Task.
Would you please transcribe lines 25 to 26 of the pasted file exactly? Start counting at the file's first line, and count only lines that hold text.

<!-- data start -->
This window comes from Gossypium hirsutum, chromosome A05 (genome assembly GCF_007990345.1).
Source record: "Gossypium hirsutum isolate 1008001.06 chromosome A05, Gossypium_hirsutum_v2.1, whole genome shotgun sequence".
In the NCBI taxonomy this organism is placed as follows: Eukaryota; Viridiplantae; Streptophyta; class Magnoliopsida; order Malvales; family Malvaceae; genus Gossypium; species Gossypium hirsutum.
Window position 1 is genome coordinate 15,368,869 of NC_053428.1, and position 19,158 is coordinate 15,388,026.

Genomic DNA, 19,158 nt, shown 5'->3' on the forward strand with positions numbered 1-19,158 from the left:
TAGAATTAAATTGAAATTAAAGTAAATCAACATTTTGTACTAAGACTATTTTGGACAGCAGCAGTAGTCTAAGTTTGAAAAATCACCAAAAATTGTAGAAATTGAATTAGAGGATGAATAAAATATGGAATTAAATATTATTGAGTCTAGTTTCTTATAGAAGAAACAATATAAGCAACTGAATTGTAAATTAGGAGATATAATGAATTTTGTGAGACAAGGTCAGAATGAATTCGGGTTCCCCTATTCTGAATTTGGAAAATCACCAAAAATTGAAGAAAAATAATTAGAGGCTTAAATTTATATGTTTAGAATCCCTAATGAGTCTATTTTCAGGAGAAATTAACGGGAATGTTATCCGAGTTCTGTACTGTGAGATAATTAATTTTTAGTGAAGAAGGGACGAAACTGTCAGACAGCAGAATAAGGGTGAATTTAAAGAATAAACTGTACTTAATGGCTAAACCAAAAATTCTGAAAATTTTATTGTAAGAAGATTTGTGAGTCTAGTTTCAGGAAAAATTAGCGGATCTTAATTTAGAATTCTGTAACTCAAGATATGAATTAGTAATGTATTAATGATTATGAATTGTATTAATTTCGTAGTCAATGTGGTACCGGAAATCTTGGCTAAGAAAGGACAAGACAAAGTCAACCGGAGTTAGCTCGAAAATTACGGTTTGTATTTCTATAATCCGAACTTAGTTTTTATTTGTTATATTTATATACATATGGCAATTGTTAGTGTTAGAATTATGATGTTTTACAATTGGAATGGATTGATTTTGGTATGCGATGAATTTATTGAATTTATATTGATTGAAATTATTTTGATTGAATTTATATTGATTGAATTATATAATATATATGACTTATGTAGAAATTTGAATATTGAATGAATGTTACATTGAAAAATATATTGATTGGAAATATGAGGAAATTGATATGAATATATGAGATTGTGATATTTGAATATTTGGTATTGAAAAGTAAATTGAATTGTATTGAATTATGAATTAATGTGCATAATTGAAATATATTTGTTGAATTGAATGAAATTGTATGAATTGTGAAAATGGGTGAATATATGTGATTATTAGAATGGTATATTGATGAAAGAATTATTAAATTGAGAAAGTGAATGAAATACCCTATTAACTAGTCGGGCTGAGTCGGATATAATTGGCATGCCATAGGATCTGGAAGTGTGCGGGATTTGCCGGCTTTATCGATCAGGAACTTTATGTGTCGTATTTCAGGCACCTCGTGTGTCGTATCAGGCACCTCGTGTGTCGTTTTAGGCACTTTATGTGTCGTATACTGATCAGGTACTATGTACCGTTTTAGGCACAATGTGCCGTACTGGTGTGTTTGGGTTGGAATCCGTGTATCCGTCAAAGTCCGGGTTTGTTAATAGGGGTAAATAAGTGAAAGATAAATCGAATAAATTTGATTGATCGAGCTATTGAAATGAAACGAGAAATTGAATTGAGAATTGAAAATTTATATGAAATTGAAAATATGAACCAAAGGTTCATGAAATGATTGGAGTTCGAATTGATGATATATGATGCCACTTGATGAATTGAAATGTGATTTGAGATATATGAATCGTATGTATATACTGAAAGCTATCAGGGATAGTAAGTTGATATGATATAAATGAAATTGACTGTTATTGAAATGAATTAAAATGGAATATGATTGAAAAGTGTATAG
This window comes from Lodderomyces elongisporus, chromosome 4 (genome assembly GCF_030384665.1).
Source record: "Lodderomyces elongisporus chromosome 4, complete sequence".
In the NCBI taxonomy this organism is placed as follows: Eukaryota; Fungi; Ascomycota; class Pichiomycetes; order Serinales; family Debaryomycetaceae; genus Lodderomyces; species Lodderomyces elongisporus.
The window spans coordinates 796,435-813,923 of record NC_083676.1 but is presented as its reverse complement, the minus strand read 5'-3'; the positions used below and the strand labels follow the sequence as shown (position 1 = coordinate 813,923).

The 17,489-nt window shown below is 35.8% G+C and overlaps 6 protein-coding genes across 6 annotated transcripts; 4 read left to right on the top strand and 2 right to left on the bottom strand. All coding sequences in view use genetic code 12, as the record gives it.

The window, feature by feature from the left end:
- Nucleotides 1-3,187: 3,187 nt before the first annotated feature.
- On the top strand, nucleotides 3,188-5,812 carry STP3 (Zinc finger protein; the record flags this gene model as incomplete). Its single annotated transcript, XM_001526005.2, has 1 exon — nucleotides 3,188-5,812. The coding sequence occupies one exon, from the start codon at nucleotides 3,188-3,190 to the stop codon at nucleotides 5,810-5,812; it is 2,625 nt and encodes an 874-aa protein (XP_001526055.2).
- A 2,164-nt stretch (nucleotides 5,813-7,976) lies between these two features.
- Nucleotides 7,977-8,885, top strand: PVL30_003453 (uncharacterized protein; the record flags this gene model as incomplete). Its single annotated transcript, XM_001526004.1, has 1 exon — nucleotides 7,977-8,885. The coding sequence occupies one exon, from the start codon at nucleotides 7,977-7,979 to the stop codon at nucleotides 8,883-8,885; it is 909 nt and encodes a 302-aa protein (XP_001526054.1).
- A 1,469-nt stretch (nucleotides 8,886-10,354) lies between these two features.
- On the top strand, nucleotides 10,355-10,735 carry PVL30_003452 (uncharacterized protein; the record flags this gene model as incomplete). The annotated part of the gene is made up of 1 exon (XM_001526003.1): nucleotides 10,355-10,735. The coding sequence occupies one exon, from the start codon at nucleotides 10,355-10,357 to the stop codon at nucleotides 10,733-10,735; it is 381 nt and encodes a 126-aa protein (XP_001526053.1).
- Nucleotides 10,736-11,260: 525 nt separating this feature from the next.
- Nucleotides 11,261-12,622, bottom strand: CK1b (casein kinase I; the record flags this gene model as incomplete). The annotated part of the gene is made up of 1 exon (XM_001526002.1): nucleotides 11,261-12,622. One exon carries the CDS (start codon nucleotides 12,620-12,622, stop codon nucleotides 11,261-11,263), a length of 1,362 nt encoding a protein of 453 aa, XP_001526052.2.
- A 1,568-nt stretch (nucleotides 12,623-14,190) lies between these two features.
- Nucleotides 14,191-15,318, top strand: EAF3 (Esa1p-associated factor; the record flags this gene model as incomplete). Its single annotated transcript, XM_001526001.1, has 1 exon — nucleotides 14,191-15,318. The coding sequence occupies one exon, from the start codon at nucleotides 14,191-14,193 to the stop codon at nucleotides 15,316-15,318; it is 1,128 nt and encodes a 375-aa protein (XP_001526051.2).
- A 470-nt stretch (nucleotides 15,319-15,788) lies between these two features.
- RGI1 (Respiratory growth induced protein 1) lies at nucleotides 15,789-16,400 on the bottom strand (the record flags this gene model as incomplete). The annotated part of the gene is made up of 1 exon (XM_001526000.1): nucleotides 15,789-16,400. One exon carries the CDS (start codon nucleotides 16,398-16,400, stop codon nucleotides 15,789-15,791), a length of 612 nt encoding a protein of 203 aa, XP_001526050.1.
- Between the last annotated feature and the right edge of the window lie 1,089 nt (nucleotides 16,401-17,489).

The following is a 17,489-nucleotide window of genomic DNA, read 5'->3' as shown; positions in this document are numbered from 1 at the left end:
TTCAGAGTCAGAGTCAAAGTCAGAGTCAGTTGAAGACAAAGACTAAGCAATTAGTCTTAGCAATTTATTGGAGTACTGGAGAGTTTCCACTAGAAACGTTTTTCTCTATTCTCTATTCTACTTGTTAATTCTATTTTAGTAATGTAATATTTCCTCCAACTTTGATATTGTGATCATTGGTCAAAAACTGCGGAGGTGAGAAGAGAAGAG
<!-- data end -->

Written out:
- Between the last annotated feature and the right edge of the window lie 1,089 nt (nucleotides 16,401-17,489).

The following is a 17,489-nucleotide window of genomic DNA, read 5'->3' as shown; positions in this document are numbered from 1 at the left end: